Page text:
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  • 10 players we expect to be better than their ADP suggests following down seasons in 2018.
By Dr. Roto
August 09, 2019

Dr. Roto won the 2011 Fantasy Sports Writing Association Newcomer of the Year award. Since then, he’s won multiple Online Championship leagues hosted by PlayFFWC.com, including his 2017 second-place overall finish, netting him over $5,000 that season. Doc has been a SiriusXM Radio host for many years and can be found on the FNTSY Radio Network five days a week.

Le’Veon Bell, David Johnson, Odell Beckham Jr., Kareem Hunt and Aaron Rodgers are all players who were expected to perform remarkably in 2018, but simply failed to live up to expectations. While I will not be including any from this group—some of the greatest players in the NFL—among my bounce-back candidates, I will identify 10 players who will outperform their current ADP, coming off poor seasons, lost years due to injury or overall simply unsuccessful 2018 campaigns. 2019 should fare much better for these 10 players.


Quarterbacks

Jameis Winston, Tampa Bay Buccaneers (ADP 152)

I remember interviewing Jake Arians (Bruce Arians’s son) who told me that Tampa was the only place that his father would be interested in coaching if he returned to the NFL. One of the reasons for his interest was the fact that Arians thought he could win with Jameis Winston as his QB. 

Winston has struggled with bad judgment over the past few seasons, basically trying to “do too much.” Arians’s job will be to reel Winston in and help the young quarterback focus. Winston must hone his decision-making skills in order to make the right read and check down when necessary. 

Fantasy owners should see a return to 4,000-plus passing yards and 28-plus TDs from Winston this season. Not only does he have an offensive minded coach calling plays, he is surrounded by three of the most talented receivers in the NFL. Think of it this way—if Mike Evans, Chris Godwin, and O.J. Howard are all going to have good seasons, doesn’t it make sense that Winston will have a big year too?

Jimmy Garoppolo, San Francisco 49ers (ADP 206)

It was heartbreaking for me to see Jimmy G get injured last season. I drafted both him and Patrick Mahomes in almost every league I played. Garoppolo is back and healthy once again, yet there is little buzz surrounding the man who was once Tom Brady’s heir apparent. The reason for that is simple: the 49ers added Tevin Coleman to their roster this summer and with McKinnon and Breida already in the fold, it appears that the 49ers are going to be a run-first offense. I think this is not giving Kyle Shanahan enough credit. Shanahan is a creative play caller who will figure out a way to make all the pieces work in this offense. I have Garoppolo projected to toss 4,200 passing yards and 28 TDs. The best part is that I think you can draft him somewhere in the vicinity of the final five rounds in a 20-round draft.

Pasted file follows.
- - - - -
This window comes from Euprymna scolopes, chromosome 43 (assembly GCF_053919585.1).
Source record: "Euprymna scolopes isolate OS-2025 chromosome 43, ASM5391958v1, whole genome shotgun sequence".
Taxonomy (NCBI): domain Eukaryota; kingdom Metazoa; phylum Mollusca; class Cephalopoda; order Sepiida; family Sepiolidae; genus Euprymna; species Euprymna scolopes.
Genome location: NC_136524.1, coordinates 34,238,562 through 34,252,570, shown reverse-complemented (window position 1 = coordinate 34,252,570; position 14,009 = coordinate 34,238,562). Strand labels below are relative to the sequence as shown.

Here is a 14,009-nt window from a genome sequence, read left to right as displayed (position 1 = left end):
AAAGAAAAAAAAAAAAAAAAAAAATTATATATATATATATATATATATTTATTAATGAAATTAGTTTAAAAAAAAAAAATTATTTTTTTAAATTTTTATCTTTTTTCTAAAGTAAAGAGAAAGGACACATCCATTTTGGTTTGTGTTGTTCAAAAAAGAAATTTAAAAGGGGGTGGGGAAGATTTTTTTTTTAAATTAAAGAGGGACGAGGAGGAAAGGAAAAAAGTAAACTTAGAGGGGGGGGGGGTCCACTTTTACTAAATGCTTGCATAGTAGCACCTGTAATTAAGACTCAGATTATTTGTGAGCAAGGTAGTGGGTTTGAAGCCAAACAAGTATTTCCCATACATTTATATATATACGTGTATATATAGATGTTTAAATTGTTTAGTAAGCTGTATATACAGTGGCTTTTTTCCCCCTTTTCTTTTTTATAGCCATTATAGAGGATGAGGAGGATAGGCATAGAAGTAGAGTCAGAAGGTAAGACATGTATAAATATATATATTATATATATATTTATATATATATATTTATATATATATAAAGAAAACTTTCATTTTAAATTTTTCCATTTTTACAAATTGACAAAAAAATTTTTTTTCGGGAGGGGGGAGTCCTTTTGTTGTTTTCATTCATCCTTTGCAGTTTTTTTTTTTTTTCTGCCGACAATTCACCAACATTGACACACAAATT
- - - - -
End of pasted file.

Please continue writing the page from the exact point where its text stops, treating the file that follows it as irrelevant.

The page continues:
Running Backs

Leonard Fournette, Jacksonville Jaguars (ADP 30)

A couple of years ago, fantasy owners held Leonard Fournette in the highest regard. He was a young stud from LSU, and he was the first pick in virtually every dynasty draft. He was incredibly solid in his first season in 2017, playing 13 games and totaling over 1,300 yards of total offense. Fantasy owners saw enough in him that they were making Fournette an early first-round pick in 2018 drafts. However, Fournette turned out to be a huge bust as he dealt with injuries, a suspension, and a bad attitude. 

Coming into 2019, Fournette is being given one last chance by Doug Marrone and Tom Coughlin to get his act together and play the game to the best of his ability—and I think that will happen. What people forget is that Fournette was playing behind an atrocious offensive line last season and had arguably the worst QB in the NFL as the team’s signal caller. With a revamped line and a new QB (going from Blake Bortles to Nick Foles), Fournette should be energized to have a bounce-back season.

Derrius Guice, Washington Redskins (ADP 72)

Guice’s ACL injury last season shattered the hopes and dreams of all the fantasy owners who drafted him early. Now Guice is back and he has a ton to prove. The Redskins want to give him the starting job, but he is dealing with an injured hamstring in training camp and they are being very hesitant about putting him back on the field. Expect the Redskins to roll Guice out slowly during the season while still letting Adrian Peterson get some carries. Then, as the season unfolds, Guice should get a larger role in the offense. He may not be a starter on your fantasy football team until later in the season, but he could provide Derrick Henry-like numbers down the stretch when healthy.

Royce Freeman, Denver Broncos (ADP 93

I was burned so badly by Freeman last season that I am still scarred. But fantasy owners need to have a short memory and learn to forgive and forget. I am willing to do that with Freeman this season. The second-year back has looked so good in training camp thus far that the team seems ready to give him and undrafted phenom Phillip Lindsay a legitimate equal share of the team’s carries. As good as Lindsay was last season, Freeman’s in-between-the-tackles running style might be a better fit for Denver’s new offense. Look for Freeman to not only get the carries on first and second down, but he will also be the team’s primary short yardage back.